Career cadenza ends with the death of Joe Henderson 

It was 3 a.m. July 1 and I couldn't sleep, so I booted up Angus, my computer, and checked the e-mails. A note from Mike Smith, our guiding light here at SkyJazz, awaited me. And the news was bad.   "As I write this I just heard on the radio that Joe Henderson has died," he wrote. "I know you liked the guy and I'm really sorry to hear this. They're leaving faster than ever."

Joe dead? I could hardly conceive it. He was, after all, only 64, born just up the road from me in Lima, Ohio, where he cut his jazz teeth playing in the local clubs. And where I'd twice seen him perform and once talked with him about his recently released "Lush Life: The Music Of Billy Strayhorn" [Verve, 1991], which was just about to make a splash and bring him the long-delayed recognition he'd earned on every bandstand from San Francisco, his home, around the world eastward to Japan.

His sister, Phyllis Henderson, still lives in Lima, and she told the Associated Press that his heart gave out after a bout with emphysema, which forced him a year or so ago to retire from making public appearances.

Emphysema for a reed man -- what a rotten, lousy fate for a musician who stands for me among the premiere players of the late 20th century. I've written here before about the debt we owe to Henderson for keeping the spirit of jazz alive during the years when rock ruled the roost and flash found the fame. [See "A Monument To Joe Henderson" (week of Jan. 24, 2000) in the SkyJazz Commentary Archives.]

Joe kept his ear on the muscle and tendon of his music. He soared to heights as lofty as those explored by Stan Getz; he conceived angles as severe as those plotted by John Coltrane's interior protractor and straight-edge; he bopped as hard and hiply as Dexter Gordon; he serenaded with a breath as tender as Ben Webster's. His rhythmic sense was a breathtaking combination of steady heartbeat and abstract mathematical subdivision.

And he was a generous musician, a former journeyman sideman who had learned on those many bandstands across the world how to serve a tune. Joe's stage presence betrayed not a hint of egoism for, even during his later years as a leader and -- that rarest of animals -- a jazz "star," his efforts were geared to the performance, not the payoff. He'd leave a stage so the audience would pay attention to a bass solo. His supporting lines would complement, not overwhelm, those of the other musicians. He inspired confidence in his fellow musicians, a quality rare, yet obvious to those of us fortunate enough to have sat in his audiences.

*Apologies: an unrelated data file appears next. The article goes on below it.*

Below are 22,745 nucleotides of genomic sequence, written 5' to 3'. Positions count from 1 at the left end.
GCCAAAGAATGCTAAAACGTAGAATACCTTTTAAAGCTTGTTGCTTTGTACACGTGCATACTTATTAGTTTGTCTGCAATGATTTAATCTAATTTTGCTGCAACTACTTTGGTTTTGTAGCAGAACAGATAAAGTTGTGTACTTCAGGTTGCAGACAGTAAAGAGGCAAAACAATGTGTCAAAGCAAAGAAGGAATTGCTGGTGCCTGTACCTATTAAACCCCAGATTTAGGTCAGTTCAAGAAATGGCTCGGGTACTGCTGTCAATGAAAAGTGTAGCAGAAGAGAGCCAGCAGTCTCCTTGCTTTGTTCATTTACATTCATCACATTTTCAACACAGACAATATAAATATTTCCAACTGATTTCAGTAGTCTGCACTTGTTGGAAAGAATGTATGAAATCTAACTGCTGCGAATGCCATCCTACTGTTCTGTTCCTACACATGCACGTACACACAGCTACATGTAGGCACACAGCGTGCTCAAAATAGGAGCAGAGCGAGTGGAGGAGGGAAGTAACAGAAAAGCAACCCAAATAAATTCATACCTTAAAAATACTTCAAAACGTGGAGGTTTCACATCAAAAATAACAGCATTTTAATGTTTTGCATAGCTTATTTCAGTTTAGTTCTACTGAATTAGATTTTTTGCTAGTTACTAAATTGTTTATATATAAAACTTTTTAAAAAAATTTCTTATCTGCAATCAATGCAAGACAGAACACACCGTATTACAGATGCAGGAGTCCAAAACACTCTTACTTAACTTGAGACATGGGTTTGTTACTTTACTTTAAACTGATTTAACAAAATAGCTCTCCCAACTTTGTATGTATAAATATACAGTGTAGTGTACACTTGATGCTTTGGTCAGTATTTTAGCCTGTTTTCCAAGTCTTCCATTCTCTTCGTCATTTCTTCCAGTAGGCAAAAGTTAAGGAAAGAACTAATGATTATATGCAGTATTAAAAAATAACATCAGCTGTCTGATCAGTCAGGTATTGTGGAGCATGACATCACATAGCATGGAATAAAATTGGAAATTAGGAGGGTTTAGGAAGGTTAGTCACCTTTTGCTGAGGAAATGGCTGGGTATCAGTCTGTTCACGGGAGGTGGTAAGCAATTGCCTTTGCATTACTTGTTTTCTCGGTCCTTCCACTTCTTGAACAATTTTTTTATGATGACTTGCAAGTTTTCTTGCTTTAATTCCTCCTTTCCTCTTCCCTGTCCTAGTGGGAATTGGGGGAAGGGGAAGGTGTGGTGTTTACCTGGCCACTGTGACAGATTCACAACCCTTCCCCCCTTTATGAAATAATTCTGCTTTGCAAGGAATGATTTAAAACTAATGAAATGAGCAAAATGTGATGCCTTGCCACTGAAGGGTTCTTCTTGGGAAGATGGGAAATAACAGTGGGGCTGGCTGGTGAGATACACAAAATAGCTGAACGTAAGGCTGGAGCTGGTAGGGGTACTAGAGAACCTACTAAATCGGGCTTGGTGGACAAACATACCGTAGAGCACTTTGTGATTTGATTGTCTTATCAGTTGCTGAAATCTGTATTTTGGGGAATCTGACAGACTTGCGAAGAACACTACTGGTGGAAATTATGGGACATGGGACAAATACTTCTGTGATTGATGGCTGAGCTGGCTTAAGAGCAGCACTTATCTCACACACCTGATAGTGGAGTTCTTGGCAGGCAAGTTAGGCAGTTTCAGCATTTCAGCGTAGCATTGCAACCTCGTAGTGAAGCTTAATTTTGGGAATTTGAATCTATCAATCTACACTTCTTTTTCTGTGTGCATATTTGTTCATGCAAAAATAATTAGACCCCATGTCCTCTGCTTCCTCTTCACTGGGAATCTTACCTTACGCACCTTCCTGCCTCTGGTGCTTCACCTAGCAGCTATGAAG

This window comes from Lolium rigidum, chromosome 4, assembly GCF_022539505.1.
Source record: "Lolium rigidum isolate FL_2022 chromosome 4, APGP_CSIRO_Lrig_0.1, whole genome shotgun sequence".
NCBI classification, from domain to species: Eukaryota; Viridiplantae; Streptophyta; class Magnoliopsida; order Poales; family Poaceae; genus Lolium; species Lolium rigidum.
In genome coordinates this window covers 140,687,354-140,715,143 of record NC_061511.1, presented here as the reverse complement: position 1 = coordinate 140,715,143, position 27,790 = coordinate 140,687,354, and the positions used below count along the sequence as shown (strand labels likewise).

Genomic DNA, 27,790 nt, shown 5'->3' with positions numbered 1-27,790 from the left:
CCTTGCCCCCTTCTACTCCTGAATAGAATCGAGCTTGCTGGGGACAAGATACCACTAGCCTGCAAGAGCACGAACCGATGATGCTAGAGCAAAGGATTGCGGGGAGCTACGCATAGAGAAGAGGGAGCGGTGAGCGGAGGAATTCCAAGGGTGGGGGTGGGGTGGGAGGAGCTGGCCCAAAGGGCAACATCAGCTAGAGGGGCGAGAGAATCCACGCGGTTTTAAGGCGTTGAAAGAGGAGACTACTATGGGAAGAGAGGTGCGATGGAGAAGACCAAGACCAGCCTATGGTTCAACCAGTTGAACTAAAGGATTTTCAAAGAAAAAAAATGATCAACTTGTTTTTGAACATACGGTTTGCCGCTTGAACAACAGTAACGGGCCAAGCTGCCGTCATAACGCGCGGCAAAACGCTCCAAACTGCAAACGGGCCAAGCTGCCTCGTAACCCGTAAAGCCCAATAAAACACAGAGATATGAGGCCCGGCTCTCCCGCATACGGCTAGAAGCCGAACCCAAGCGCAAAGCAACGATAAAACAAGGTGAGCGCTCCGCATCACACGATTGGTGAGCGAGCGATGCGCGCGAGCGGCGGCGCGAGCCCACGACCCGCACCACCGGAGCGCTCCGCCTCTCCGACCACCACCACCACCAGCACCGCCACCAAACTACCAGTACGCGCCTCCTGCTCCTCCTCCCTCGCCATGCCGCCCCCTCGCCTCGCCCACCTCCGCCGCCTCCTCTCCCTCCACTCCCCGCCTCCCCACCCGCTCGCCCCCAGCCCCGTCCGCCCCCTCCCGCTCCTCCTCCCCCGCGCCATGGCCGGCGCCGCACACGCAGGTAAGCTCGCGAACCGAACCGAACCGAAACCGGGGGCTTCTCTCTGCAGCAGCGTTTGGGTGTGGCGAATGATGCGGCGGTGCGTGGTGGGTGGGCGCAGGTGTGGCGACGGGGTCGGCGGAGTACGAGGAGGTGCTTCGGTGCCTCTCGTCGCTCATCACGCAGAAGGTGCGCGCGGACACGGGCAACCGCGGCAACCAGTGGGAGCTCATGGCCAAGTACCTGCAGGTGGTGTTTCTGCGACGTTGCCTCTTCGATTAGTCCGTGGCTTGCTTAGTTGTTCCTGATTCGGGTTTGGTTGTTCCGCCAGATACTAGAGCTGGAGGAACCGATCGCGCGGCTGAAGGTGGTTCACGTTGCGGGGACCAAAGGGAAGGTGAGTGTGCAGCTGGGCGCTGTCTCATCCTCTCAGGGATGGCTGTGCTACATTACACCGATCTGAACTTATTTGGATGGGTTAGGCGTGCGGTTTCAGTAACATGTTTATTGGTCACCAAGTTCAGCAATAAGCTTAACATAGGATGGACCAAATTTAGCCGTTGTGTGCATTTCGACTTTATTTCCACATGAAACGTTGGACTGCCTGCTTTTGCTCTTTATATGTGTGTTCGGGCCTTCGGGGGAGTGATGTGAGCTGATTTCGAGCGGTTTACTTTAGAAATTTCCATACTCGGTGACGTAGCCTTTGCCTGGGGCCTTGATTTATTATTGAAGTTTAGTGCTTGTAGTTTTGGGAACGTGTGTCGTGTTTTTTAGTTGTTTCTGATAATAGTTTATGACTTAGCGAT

So the body of his work beginning in the early 1960s is a virtual roadmap, not only of his own progress as an individual musician, but also of the various pirouettes jazz took during the years of Henderson's performing life.

It's all there -- the hard bop: "Snap Your Fingers" [Todd, 1962]; the "new thing": "Our Thing" [Blue Note, 1963]; the modal experimentation: "Mode For Joe" [Blue Note, 1966] and "Tetragon" [Milestone/OJC, 1967]; the live encounters that opened the entire bag: "Straight, No Chaser" [Verve, 1968] with the Wynton Kelly Trio featuring Paul Chambers and Jimmy Cobb, "Live At The Lighthouse" [Milestone, 1970] and "Joe Henderson In Japan" [Milestone/OJC, 1971]; the marriage of jazz and politics: "Power To The People" [Milestone, 1969], "If You're Not Part Of The Problem ...." [Milestone, 1970] and "In Pursuit Of Blackness" [Milestone, 1970]; the pianoless trio: "The State Of The Tenor Live at the Village Vanguard" [ Blue Note, 1985]; and the glory of his final years: "Lush Life: The Music Of Billy Strayhorn" [Verve, 1991], "Big Band" [Verve, 1992], "So Near, So Far (Musings For Miles)" [Verve, 1992], "Double Rainbow: The Music Of Antonio Carlos Jobim" [Verve, 1994], and "Porgy And Bess" [Verve, 1997].

Joe dead? Why, the very idea is outrageous. And I can think of only two other musicians' deaths -- John Lennon's in 1980 and Miles Davis's in 1991 -- that have infused me with such a sense of woe. I don't fear for jazz; I fret over the opportunities now forever gone for Joe Henderson to bring his special brand of grace and beauty to my ears yet again.

But right now, I intend to turn my ears backward to his life and the "Straight, No Chaser" album, where I'll be hearing once more his ever-fresh dissections of Monk, Mancini, Porter, Dameron, and Davis at a live Baltimore gig in 1968 with the Wynton Kelly Trio. Join me, won't you?

Joe dead? Alas, 'tis true. Damn it.